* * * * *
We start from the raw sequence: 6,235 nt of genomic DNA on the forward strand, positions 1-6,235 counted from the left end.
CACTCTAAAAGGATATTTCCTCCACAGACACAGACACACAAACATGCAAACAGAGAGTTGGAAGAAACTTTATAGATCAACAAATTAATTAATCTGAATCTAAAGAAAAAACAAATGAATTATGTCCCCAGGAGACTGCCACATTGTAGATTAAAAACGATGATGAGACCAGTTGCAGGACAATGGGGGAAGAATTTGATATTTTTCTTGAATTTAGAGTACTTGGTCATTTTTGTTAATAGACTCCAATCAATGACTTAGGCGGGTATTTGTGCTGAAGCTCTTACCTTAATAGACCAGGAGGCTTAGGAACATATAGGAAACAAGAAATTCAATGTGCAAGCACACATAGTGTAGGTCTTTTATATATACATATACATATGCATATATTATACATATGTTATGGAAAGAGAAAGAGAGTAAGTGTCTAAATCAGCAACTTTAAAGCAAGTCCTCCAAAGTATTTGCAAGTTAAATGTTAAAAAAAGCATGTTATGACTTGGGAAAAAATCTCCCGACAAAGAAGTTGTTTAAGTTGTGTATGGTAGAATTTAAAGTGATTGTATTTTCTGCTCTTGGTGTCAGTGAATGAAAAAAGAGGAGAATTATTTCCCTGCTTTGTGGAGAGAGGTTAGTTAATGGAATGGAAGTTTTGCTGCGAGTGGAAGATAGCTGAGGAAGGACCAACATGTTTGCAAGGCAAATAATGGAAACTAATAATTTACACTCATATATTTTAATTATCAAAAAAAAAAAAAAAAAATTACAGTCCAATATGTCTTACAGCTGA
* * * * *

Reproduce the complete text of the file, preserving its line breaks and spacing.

We start from the raw sequence: 6,235 nt of genomic DNA on the forward strand, positions 1-6,235 counted from the left end.
CACTCTAAAAGGATATTTCCTCCACAGACACAGACACACAAACATGCAAACAGAGAGTTGGAAGAAACTTTATAGATCAACAAATTAATTAATCTGAATCTAAAGAAAAAACAAATGAATTATGTCCCCAGGAGACTGCCACATTGTAGATTAAAAACGATGATGAGACCAGTTGCAGGACAATGGGGGAAGAATTTGATATTTTTCTTGAATTTAGAGTACTTGGTCATTTTTGTTAATAGACTCCAATCAATGACTTAGGCGGGTATTTGTGCTGAAGCTCTTACCTTAATAGACCAGGAGGCTTAGGAACATATAGGAAACAAGAAATTCAATGTGCAAGCACACATAGTGTAGGTCTTTTATATATACATATACATATGCATATATTATACATATGTTATGGAAAGAGAAAGAGAGTAAGTGTCTAAATCAGCAACTTTAAAGCAAGTCCTCCAAAGTATTTGCAAGTTAAATGTTAAAAAAAGCATGTTATGACTTGGGAAAAAATCTCCCGACAAAGAAGTTGTTTAAGTTGTGTATGGTAGAATTTAAAGTGATTGTATTTTCTGCTCTTGGTGTCAGTGAATGAAAAAAGAGGAGAATTATTTCCCTGCTTTGTGGAGAGAGGTTAGTTAATGGAATGGAAGTTTTGCTGCGAGTGGAAGATAGCTGAGGAAGGACCAACATGTTTGCAAGGCAAATAATGGAAACTAATAATTTACACTCATATATTTTAATTATCAAAAAAAAAAAAAAAAAATTACAGTCCAATATGTCTTACAGCTGA